One of the most common things I was told when I mentioned that I would be starting an MBA program to friends and family was, "You are going to do a lot of group projects." That sentence was interesting for me because I couldn't tell if they meant it positively or negatively!
Ever since Christmas break ended, it seems like school has cranked up in intensity. It seems if you aren’t writing a pre-assignment, then you must be starting research for a 10-15-page paper. This is, of course, in addition to being in class, having a part-time job (as many students do), figuring out times to apply for jobs, and finding some time for friends and a social life! It can start to feel a little overwhelming.
When I decided the make the transition from Mental Health to business school, I knew many of the classes would be challenging. I had looked over the required classes for the IMBA and saw that some of them were subjects I had never learned in my entire life. But there was one subject that scared me above all other ones, and that was Finance. While it may seem like a simple subject for those with a finance background, I knew that my skills were extremely limited when it came to math.
In April of 2016, I quit my job, broke up with my girlfriend, hugged my mother, and set out for the open road. I was off to live my dream and had no idea what to expect. My life was a blank page with nothing but the word “adventure” scribbled in the corner. I had spent the last several years plotting, planning, and devising a scheme in which I could see the world and improve my resume while I was at it. I had always wanted to spend a year traveling, and I had always wanted to get my MBA. Why not do both at the same time? Thus, I decided to do just that. I would travel for six months and then do my MBA abroad. I spent a good year researching schools, and eventually I found a small school in Paris that had a program focused around entrepreneurship. I hadn’t heard of the school, but, after discussions with the admissions team, meetings with previous students, and lots of other research, I was convinced that ISM was the school for me. Within the year, I was accepted, and I had my start date: October 2016.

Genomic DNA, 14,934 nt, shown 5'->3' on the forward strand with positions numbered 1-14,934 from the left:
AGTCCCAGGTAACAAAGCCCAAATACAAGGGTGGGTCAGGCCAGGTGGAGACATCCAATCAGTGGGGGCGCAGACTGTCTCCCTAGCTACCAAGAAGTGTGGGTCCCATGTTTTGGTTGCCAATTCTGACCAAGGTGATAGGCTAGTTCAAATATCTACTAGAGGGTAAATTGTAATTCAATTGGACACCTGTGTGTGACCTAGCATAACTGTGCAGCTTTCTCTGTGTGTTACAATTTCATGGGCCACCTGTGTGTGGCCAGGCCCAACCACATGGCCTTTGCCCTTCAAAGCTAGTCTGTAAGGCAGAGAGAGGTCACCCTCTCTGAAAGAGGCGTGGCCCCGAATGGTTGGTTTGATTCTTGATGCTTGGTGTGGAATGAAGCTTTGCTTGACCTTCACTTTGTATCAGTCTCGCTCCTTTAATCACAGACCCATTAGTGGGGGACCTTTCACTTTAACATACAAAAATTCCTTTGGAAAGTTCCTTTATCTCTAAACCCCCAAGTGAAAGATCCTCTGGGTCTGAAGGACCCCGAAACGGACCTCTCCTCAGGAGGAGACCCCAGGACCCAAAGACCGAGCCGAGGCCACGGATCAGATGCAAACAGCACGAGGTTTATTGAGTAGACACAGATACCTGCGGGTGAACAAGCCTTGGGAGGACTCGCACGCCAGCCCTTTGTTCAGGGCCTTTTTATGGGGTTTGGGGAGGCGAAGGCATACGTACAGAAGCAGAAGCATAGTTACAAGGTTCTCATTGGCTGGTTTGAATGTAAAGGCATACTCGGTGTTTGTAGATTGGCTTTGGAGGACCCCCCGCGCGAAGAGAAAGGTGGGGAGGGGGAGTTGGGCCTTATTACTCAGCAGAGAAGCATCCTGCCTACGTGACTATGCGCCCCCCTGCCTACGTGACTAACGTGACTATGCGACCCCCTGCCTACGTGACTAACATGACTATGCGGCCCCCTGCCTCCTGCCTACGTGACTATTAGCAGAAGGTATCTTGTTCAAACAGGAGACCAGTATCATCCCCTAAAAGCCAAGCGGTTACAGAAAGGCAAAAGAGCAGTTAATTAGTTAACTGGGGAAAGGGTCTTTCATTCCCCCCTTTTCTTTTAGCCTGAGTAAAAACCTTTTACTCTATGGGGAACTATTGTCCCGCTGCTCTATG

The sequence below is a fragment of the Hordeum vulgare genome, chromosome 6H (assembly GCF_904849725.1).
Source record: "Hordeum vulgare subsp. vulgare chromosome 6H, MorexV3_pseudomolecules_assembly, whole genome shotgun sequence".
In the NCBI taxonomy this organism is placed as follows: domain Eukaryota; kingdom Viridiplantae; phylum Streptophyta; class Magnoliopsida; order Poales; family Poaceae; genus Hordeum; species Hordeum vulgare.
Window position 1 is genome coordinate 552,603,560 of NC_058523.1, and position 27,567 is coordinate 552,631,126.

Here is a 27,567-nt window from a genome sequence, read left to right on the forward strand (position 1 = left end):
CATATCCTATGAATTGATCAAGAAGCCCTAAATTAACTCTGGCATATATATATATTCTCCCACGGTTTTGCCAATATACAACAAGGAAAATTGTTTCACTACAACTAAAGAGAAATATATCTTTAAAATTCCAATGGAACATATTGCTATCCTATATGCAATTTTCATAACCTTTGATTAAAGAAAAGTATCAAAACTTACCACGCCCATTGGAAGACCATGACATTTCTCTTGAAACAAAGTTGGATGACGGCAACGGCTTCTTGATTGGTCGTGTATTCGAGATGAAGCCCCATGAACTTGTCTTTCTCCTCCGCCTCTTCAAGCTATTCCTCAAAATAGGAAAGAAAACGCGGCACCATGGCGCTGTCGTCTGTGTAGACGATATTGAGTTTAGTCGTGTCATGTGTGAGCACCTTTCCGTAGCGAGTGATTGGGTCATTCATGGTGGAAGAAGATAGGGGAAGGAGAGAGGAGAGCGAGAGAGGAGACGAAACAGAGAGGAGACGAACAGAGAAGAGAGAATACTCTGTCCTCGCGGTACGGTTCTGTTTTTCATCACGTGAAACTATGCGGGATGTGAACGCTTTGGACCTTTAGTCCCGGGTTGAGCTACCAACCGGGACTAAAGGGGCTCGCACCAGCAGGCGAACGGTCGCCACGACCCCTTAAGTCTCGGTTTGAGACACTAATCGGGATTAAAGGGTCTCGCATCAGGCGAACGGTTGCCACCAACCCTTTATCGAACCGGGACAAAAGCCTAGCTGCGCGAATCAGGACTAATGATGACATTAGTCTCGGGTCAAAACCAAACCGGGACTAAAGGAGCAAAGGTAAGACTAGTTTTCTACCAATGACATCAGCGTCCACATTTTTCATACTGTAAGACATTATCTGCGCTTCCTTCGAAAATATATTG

Making the decision to go to graduate school is not an easy one. It is especially challenging if going to graduate school involves a completely new career change. This has been my personal experience, switching from mental health to business school.
At ISM each MBA seminar provides many different topics, taught by very competitive professors from all around the world. Each seminar varies from one to another, complementing each one with relevant and applicable information. All students have their favorite seminar, which normally expresses their preferences. For example, in my case, I really liked the finance seminars since my minor was Finance and Accounting, so I already had knowledge in that area. However, I also realized I had other preferences, like when I took the Advertising and Communications seminar I understood how much I liked marketing and that I was actually good at it. This is why I started to apply to jobs that had marketing areas where I could learn and improve my skills.
ISM life is a whole unique experience. It definitely stands as an international program where all the alumni are able to meet and get to know people from all around the world, from students to professors, and to open their minds to their classmates’ traditions and ways of thinking. In addition, there are many advantages that the program gives you such as travel or work (if possible) due to the flexible schedule of the seminars. While you’re studying at ISM, you should take some advice from students that have already lived the experience. Here is a list of things I would advise: